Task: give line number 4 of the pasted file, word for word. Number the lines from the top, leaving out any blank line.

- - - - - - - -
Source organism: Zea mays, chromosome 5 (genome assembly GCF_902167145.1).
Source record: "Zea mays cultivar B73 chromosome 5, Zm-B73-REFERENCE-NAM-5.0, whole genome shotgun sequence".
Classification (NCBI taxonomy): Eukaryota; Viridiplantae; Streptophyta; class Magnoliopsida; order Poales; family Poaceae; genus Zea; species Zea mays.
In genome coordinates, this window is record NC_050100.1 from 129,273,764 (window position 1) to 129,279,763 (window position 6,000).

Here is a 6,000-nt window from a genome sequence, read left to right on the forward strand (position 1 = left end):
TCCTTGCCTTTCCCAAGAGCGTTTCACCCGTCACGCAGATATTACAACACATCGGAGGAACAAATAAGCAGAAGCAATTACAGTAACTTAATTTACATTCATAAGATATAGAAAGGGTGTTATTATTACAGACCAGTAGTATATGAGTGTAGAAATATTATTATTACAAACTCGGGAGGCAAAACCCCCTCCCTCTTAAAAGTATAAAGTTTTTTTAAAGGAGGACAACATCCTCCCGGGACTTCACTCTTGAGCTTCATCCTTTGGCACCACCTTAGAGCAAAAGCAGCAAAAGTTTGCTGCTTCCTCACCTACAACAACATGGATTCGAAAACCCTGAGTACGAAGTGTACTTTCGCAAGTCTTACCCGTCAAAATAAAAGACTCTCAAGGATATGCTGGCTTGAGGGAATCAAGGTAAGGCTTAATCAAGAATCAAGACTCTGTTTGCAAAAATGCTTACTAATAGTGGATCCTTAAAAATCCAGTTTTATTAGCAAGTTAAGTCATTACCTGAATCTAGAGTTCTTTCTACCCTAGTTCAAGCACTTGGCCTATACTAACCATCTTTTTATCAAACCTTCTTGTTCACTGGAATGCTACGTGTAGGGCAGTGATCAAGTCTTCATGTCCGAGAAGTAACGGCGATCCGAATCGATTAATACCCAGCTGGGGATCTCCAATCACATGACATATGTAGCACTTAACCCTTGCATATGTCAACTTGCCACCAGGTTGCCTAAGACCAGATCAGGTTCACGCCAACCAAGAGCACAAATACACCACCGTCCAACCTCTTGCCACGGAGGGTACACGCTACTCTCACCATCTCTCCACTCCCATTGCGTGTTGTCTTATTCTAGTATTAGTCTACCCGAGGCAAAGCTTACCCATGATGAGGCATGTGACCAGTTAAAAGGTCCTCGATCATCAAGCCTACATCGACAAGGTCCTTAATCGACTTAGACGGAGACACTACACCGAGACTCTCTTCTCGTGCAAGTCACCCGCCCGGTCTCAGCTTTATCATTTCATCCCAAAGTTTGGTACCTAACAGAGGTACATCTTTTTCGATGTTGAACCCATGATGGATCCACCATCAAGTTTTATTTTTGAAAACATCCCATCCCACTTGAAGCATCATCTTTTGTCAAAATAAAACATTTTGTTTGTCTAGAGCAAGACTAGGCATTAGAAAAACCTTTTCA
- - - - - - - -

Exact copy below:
In genome coordinates, this window is record NC_050100.1 from 129,273,764 (window position 1) to 129,279,763 (window position 6,000).